Sheffield doctor who had a stroke calls for more research to help rebuild survivors’ lives

A Sheffield doctor who suffered a stroke while at work has called for more research to help survivors, their carers and health and social care professionals.

Wednesday, 23rd June 2021, 9:56 am
Updated Wednesday, 23rd June 2021, 9:57 am
Professor Ade Adebajo
Professor Ade Adebajo

Professor Ade Adebajo, who lives in Whirlow, Sheffield had a stroke at Barnsley Hospital, where he is a consultant rheumatologist and Clinical Director for Research and Development, in 2015. It took a year of intensive rehab before he was able to return to work.

He has called for much more research into how to prevent strokes and how to ensure that stroke survivors have the best rehab to help with their recovery.

Professor Ade Adebajo, now 63, said: “I had silent hypertension. All the readings were usually normal so it’s hard to detect.

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“I drove to work at Barnsley Hospital that morning, parked my car and went to my office. I was in a meeting and suddenly started having weakness on my left side, my left leg, feeling funny on the left side of my face, and then I slumped into the chair.

“The FAST campaign helped me diagnose my own stroke.

“Fortunately for me, my office was just above accident and emergency. I was given an immediate MRI scan then taken to the Royal Hallamshire Hospital in Sheffield for emergency neurosurgery.

“It took me 11 months to return to work. It was a very long road. I still have weakness in my left side, my arm and my leg and now walk with a stick. I have a wheelchair but I’m using that less and less. With rehab at least I’m fortunate.

“I’ve been able to go back to work because I had a good amount of rehab but others haven’t been so lucky. Many other people have had to stop work. They should be able to return to work if they wish.

“I had physiotherapy, occupational therapy and electrical stimulation therapy. It’s difficult to say which has been the most effective – it’s important to have access to all of these.

“I had rehab for more than a year. They were able to get funding so that as long as you were improving you can continue to have physio.

“I also went on a three week long intensive therapy programme at University College London doing exercises like practising with cutlery, fastening buttons, and using the treadmill and gym equipment. They even had a mock kitchen which was just great.

“Without all this I wouldn’t be back at work. It’s as stark as that. I love being a doctor looking after people. I’m glad that I myself was looked after so I could carry on doing this.

“It’s expensive but you can’t put a cost of the quality of someone’s life. Stroke can be devastating to individuals, family and society.”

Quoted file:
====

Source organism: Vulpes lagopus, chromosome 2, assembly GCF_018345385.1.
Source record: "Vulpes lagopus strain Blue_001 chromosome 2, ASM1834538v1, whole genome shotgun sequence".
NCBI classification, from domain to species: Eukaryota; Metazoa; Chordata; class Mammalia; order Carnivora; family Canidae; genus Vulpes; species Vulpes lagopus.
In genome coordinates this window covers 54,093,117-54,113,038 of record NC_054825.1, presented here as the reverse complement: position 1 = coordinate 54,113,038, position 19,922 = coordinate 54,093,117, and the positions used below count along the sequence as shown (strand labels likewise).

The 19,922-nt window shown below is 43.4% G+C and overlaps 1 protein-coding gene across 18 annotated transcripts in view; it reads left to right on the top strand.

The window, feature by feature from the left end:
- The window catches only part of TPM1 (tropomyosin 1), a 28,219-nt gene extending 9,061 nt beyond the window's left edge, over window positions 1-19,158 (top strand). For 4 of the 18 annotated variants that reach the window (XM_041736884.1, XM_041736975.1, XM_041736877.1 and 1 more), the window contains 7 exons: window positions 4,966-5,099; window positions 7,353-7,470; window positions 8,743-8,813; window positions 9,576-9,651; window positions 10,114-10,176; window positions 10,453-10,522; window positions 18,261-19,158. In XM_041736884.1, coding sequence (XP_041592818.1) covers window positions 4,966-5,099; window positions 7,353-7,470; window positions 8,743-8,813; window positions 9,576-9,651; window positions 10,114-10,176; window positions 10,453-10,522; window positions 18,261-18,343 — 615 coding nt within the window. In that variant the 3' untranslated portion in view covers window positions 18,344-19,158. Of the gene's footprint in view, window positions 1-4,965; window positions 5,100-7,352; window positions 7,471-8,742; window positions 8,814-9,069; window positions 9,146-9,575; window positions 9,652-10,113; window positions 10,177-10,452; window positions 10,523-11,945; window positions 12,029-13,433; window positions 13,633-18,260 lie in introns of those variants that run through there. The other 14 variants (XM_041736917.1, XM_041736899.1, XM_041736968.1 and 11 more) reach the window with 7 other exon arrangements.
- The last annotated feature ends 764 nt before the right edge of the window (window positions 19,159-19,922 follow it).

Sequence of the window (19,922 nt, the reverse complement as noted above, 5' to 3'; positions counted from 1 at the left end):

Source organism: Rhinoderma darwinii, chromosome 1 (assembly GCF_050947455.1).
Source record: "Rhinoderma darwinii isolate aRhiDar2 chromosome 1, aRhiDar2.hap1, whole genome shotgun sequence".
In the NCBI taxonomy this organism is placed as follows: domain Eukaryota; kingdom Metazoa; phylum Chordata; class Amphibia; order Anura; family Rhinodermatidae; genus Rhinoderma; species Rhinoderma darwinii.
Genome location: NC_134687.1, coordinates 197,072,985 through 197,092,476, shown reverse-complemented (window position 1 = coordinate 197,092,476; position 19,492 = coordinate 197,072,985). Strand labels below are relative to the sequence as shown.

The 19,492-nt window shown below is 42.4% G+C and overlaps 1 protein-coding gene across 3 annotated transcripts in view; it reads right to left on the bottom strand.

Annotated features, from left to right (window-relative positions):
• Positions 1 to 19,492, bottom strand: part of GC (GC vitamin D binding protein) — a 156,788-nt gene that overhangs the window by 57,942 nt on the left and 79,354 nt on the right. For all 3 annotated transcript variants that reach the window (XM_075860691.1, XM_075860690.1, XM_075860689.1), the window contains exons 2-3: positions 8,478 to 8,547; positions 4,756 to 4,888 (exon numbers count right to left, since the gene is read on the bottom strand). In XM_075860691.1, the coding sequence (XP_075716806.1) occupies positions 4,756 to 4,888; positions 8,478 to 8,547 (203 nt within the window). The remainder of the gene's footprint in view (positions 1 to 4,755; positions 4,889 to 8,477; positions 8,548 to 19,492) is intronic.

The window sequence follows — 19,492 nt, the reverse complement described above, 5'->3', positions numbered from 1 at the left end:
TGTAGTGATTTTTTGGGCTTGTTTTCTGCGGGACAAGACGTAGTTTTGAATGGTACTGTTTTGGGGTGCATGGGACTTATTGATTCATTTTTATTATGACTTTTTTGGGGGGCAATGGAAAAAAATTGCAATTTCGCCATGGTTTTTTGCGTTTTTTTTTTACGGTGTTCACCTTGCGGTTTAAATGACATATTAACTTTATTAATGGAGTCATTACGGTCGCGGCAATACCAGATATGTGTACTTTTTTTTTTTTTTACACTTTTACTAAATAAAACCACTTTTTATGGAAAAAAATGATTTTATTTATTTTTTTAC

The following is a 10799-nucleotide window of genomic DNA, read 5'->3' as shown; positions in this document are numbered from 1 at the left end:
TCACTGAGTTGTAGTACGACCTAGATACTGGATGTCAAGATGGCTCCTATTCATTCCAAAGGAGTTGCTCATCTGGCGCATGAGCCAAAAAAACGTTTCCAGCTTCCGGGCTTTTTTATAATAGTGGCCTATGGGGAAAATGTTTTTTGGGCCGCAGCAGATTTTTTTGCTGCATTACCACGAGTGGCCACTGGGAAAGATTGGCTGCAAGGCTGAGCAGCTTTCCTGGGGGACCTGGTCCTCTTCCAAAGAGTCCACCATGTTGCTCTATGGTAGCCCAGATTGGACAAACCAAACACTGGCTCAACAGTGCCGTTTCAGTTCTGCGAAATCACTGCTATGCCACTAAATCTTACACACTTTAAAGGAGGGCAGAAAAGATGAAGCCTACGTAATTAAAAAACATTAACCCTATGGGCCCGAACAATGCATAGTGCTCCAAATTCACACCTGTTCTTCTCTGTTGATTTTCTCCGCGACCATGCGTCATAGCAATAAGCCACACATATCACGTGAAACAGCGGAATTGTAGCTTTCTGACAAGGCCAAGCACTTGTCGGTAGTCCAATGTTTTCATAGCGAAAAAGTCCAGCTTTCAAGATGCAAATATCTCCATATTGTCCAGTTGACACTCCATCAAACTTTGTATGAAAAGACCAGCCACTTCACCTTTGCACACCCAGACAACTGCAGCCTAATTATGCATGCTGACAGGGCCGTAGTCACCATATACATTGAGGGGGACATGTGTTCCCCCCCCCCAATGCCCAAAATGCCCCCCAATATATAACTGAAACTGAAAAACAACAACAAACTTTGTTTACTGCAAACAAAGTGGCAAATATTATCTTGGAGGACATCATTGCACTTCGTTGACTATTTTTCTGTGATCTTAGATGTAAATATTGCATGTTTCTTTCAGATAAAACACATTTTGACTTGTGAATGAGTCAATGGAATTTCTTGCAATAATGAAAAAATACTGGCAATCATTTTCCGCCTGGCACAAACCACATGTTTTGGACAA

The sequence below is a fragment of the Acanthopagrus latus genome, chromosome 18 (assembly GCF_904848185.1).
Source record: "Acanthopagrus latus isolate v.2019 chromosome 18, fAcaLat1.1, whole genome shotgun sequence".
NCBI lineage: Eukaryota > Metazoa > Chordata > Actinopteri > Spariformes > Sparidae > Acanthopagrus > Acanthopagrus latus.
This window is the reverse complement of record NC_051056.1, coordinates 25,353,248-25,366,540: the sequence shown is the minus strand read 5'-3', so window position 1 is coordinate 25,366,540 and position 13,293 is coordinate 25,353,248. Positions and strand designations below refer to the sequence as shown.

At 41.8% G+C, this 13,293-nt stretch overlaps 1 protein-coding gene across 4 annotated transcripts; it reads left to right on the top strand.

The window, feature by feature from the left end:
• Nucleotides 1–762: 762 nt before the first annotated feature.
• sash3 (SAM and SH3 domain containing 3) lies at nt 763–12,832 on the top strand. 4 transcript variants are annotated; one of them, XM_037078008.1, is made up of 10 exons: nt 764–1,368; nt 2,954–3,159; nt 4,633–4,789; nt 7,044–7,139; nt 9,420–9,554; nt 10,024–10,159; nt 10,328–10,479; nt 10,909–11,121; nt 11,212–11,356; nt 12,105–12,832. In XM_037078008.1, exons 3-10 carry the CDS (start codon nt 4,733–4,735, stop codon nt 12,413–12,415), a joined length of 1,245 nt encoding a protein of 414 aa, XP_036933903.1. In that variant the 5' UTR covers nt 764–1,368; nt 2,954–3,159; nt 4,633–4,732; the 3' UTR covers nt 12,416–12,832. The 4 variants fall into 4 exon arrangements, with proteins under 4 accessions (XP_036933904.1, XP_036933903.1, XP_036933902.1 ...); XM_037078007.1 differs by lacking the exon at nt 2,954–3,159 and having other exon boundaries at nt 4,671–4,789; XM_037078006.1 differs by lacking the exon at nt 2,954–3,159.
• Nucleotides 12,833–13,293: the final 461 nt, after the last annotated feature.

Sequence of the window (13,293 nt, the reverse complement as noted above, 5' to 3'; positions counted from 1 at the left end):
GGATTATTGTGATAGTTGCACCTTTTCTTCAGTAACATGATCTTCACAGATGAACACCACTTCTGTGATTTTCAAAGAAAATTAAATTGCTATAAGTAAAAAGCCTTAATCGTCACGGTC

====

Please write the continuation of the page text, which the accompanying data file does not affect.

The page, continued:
The Stroke Association’s new report - the first UK-wide project to map research priorities across the entire stroke care and treatment pathway – reveals where research can address the issues holding stroke survivors back from rebuilding their lives after a devastating stroke.

There are over 100,000 strokes in the UK every year, and there are now over 1.3 million stroke survivors in the UK. However, according to the most recent figures from the UK Medical Research Council, only £30m of public and charity health research spending goes on stroke. This equates to less than £25 per stroke survivor per year compared to £161 per person living with cancer.

Samantha Jones, Associate Director of the Stroke Association said: “One in five people will have a stroke in their lifetime. Stroke happens in the brain, the control centre for who we are and what we can do. Every stroke is unique because the brain is so complex and stroke can happen in any part of it. This means there are as many different impacts of stroke as there are stroke survivors, posing a huge challenge for research.

“Despite major breakthroughs over the last 10 years, we now know where there are significant blind spots in treatment and care. These are holding people back from rebuilding their lives. With the number of people having strokes set to rise – it’s predicted that the number of stroke survivors aged 45 and over could rise to 1.4 million in 2025, and 2.1 million in 2035, we must act now and invest in the research that will make the biggest difference to the lives of people affected by stroke.”

Over 1,400 people affected by stroke and professionals in stroke took part in the project, which was carried out in partnership with the James Lind Alliance (JLA), as well as individuals and organisations representing stroke patients, carers and professionals in stroke.

The Stroke Association is sharing the findings as part of its new report “Shaping Stroke Research to Rebuild Lives: The Stroke Priority Setting Partnership results for investment.” The report sets the agenda for stroke research and identifies the areas that most urgently need investment. There are two lists of 10 priority areas: the first in stroke prevention and acute care, and the second in rehabilitation and long-term care, ranked in order of importance.

The top priorities in each list are:

· Interventions to stop stroke. Stroke strikes every five minutes in the UK, but we know that most (80-90%) strokes are preventable. We need increased investment in research so people can avoid the devastating effects of stroke in the first place.

· Understanding of, and treatment for mental and emotional problems. Three quarters of stroke survivors experience a change in their mental health, we need research so that people can overcome significant effects such as anxiety and depression after stroke.

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